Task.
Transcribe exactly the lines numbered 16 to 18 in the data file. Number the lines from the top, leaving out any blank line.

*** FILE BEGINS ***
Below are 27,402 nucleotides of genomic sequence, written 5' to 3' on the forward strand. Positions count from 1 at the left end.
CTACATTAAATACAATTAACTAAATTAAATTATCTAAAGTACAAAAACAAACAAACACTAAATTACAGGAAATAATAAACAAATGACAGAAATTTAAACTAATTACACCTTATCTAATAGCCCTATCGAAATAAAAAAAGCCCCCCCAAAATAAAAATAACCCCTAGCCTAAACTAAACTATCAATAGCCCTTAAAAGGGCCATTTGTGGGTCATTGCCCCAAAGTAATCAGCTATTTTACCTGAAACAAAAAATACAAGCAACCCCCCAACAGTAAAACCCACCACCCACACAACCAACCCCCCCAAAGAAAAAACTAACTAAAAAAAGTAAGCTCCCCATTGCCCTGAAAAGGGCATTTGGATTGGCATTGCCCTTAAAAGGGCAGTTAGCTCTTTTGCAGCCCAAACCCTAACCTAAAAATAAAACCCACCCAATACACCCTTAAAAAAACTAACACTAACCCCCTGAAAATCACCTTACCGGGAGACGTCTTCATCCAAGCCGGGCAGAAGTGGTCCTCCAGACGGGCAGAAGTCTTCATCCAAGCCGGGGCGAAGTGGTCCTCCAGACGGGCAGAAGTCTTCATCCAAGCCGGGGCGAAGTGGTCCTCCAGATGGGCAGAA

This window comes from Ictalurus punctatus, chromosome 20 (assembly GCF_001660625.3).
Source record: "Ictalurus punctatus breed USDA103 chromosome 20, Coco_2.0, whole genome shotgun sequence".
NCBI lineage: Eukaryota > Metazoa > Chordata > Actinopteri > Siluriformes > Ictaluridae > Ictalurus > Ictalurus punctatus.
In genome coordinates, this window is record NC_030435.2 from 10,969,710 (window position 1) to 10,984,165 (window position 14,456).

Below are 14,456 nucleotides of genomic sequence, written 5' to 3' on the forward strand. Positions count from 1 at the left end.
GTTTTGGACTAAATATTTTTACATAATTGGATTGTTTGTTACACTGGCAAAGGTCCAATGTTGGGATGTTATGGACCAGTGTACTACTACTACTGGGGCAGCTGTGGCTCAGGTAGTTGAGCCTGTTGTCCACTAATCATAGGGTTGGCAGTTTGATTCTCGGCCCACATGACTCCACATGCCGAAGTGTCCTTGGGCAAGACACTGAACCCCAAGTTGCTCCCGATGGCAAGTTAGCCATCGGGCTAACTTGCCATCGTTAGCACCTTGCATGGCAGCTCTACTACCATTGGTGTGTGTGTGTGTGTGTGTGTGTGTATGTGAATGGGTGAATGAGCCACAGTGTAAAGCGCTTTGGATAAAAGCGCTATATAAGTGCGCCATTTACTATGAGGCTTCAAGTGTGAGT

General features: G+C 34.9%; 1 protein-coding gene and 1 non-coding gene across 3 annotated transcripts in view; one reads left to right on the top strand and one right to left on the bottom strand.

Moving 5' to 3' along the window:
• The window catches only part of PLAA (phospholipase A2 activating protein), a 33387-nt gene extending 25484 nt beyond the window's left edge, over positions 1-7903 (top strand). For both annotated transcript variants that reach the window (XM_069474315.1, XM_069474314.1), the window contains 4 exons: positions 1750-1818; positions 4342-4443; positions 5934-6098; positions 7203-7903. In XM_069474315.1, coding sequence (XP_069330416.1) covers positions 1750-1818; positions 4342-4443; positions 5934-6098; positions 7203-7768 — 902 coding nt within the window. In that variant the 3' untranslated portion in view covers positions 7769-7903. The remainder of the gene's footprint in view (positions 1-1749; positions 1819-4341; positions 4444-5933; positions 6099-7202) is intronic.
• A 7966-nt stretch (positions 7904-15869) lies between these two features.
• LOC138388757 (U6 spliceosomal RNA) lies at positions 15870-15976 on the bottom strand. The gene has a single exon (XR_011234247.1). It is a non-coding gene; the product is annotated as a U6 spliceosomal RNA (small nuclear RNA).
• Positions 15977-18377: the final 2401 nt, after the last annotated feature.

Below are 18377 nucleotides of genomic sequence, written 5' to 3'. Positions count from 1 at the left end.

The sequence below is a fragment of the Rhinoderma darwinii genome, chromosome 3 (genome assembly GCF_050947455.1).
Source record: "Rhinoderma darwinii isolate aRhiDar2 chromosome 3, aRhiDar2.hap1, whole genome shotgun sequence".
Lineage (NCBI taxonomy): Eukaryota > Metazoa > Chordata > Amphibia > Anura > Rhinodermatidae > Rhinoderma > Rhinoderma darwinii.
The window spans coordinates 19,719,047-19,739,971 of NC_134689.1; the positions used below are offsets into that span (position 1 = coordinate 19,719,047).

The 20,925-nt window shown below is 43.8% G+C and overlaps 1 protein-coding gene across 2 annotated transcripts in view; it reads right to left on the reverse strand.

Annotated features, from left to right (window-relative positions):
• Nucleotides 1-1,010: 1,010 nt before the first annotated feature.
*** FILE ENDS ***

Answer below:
The sequence below is a fragment of the Rhinoderma darwinii genome, chromosome 3 (genome assembly GCF_050947455.1).
Source record: "Rhinoderma darwinii isolate aRhiDar2 chromosome 3, aRhiDar2.hap1, whole genome shotgun sequence".
Lineage (NCBI taxonomy): Eukaryota > Metazoa > Chordata > Amphibia > Anura > Rhinodermatidae > Rhinoderma > Rhinoderma darwinii.